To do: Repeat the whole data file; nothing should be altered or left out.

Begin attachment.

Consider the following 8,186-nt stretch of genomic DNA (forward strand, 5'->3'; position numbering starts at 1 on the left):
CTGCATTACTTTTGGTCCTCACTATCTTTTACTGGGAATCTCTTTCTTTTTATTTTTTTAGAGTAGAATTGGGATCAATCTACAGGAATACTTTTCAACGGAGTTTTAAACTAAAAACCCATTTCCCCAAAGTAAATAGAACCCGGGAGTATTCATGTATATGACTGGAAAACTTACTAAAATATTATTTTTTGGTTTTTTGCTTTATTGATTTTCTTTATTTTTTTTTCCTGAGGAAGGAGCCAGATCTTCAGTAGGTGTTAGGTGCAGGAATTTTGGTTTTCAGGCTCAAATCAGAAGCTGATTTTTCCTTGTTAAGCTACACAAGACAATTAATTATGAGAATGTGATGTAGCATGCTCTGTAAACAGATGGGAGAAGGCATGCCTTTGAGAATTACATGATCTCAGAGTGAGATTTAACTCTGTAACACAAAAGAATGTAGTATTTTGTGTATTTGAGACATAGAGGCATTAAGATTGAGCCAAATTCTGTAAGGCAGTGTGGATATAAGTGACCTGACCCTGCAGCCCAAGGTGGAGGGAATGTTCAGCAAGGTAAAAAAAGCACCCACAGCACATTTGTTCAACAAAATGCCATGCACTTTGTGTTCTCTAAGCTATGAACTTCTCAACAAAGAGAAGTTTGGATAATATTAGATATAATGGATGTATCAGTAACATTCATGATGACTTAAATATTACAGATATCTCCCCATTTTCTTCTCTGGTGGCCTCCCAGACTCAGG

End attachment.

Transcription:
Consider the following 8,186-nt stretch of genomic DNA (forward strand, 5'->3'; position numbering starts at 1 on the left):
CTGCATTACTTTTGGTCCTCACTATCTTTTACTGGGAATCTCTTTCTTTTTATTTTTTTAGAGTAGAATTGGGATCAATCTACAGGAATACTTTTCAACGGAGTTTTAAACTAAAAACCCATTTCCCCAAAGTAAATAGAACCCGGGAGTATTCATGTATATGACTGGAAAACTTACTAAAATATTATTTTTTGGTTTTTTGCTTTATTGATTTTCTTTATTTTTTTTTCCTGAGGAAGGAGCCAGATCTTCAGTAGGTGTTAGGTGCAGGAATTTTGGTTTTCAGGCTCAAATCAGAAGCTGATTTTTCCTTGTTAAGCTACACAAGACAATTAATTATGAGAATGTGATGTAGCATGCTCTGTAAACAGATGGGAGAAGGCATGCCTTTGAGAATTACATGATCTCAGAGTGAGATTTAACTCTGTAACACAAAAGAATGTAGTATTTTGTGTATTTGAGACATAGAGGCATTAAGATTGAGCCAAATTCTGTAAGGCAGTGTGGATATAAGTGACCTGACCCTGCAGCCCAAGGTGGAGGGAATGTTCAGCAAGGTAAAAAAAGCACCCACAGCACATTTGTTCAACAAAATGCCATGCACTTTGTGTTCTCTAAGCTATGAACTTCTCAACAAAGAGAAGTTTGGATAATATTAGATATAATGGATGTATCAGTAACATTCATGATGACTTAAATATTACAGATATCTCCCCATTTTCTTCTCTGGTGGCCTCCCAGACTCAGG